Amy Klobuchar’s spin is that she is finishing very close to the Biden, in terms of total votes (the difference is less than 1%). She has also pointed to the fact that she started with zero name recognition in Iowa, except in counties along the Minnesota border, while Biden spent eight years as vice-president under Barack Obama. She has to be a little disappointed that caucusers preferred Pete’s white bread messages over her own.
Perhaps the most interesting story I picked up in the spin rooms and around Iowa is the anger that the Sanders campaign has for the Democratic National Committee (DNC) and the poobahs of the party.
The Sanders crowd remains angry that the DNC had its thumb on the scale for Hillary in 2016, and there were mumblings that some of the delay in announcing the caucus results was to downplay Bernie’s victory and strength heading into New Hampshire, where he has a good chance of winning (and running away with the nomination).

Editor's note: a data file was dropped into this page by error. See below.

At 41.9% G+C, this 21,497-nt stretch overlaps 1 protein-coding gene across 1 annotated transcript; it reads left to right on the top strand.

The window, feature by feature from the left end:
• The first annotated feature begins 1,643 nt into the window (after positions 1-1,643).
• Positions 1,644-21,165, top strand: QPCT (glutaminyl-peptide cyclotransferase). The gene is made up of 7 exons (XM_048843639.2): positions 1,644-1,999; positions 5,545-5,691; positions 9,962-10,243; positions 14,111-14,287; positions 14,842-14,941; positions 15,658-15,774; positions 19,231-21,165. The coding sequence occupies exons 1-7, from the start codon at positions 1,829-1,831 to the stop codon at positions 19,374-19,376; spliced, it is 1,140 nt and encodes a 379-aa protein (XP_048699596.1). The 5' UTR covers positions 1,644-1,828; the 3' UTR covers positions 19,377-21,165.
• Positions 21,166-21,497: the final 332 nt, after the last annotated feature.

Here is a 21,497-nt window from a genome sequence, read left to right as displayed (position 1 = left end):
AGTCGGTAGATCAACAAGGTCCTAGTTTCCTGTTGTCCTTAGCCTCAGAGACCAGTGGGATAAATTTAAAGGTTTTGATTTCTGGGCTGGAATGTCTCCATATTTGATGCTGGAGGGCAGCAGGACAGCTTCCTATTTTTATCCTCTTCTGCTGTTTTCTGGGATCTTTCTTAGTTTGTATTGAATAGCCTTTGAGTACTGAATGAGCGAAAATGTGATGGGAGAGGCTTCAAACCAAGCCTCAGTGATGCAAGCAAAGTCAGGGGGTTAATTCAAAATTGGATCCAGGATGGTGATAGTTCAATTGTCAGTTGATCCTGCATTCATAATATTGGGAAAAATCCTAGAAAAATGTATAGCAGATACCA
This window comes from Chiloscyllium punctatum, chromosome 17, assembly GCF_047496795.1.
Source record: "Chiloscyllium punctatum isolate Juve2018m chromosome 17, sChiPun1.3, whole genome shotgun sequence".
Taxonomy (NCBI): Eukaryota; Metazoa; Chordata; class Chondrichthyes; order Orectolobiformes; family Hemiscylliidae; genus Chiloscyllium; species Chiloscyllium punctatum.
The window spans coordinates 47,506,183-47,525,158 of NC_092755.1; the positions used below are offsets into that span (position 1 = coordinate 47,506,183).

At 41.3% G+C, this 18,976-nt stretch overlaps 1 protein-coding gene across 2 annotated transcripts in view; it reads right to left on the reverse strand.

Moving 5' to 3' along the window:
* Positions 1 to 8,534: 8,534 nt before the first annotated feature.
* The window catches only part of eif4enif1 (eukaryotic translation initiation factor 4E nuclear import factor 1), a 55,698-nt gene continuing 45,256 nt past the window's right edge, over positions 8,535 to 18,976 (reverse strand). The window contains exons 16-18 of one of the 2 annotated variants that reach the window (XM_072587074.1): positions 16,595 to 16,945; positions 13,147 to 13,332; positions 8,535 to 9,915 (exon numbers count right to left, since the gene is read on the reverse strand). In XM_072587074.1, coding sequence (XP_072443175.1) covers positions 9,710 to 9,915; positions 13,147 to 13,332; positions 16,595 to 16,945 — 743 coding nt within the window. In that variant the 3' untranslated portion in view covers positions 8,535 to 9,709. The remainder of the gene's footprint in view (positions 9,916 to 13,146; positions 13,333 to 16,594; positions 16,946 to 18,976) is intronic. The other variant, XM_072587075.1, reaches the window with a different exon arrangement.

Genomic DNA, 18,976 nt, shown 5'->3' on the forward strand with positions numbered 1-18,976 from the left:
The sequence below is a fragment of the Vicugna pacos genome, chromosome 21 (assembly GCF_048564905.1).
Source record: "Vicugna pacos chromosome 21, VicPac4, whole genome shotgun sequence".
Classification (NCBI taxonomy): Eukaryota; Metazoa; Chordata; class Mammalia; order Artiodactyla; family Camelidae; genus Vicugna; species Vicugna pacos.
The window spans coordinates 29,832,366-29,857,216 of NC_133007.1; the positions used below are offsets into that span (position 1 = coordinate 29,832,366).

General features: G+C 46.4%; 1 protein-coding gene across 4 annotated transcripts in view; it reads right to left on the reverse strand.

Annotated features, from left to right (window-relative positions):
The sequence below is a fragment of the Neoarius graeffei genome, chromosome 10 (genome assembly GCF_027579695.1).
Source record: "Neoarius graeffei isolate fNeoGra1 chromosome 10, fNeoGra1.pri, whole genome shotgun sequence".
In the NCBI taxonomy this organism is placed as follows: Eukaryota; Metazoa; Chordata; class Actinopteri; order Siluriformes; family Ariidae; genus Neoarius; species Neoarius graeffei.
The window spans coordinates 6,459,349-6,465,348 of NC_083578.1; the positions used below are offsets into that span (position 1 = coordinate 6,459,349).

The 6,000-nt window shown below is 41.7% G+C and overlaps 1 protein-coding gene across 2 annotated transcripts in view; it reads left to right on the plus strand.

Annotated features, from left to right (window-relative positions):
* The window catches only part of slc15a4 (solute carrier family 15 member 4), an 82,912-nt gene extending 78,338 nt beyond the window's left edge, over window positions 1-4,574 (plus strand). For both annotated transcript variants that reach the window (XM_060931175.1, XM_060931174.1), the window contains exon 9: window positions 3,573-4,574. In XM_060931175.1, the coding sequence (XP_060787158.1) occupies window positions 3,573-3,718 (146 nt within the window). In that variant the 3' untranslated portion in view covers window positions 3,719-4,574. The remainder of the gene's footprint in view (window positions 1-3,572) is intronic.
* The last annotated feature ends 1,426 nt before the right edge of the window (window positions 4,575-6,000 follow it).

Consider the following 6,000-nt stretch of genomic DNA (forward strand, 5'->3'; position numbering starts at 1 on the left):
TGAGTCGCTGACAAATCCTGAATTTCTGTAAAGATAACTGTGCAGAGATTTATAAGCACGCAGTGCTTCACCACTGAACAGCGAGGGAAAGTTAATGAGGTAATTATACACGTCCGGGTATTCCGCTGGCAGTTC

In his party Sanders is almost as much an outsider as was Trump with the Republicans in 2016. Sanders has identified as either an independent or a socialist for most of his career.
He only became a Democrat officially in 2016 to run against Hillary, and even now he looks more like William Jennings Bryan—a 19th century figure of the Progressive movement—than a president-in-waiting.
Bryan ran for president three times and eventually served (very poorly) as Wilson’s secretary of state. From Byran came many ideas—the income tax, child labor laws, an end to the gold standard, conservation, etc.—that later were incorporated into the liberal Democratic, New Deal cannon.
Sanders is already claiming that his ideas about universal health care, a livable wage, and climate change have become mainstream Democratic principles. But whatever the pollsters say about the coming Democratic wave, I have a hard time imagining that a cranky socialist can win the general election. (Bryan lost three times, and Eugene V. Debs lost five times, running as a socialist.)
The Dark Arts of Front-Running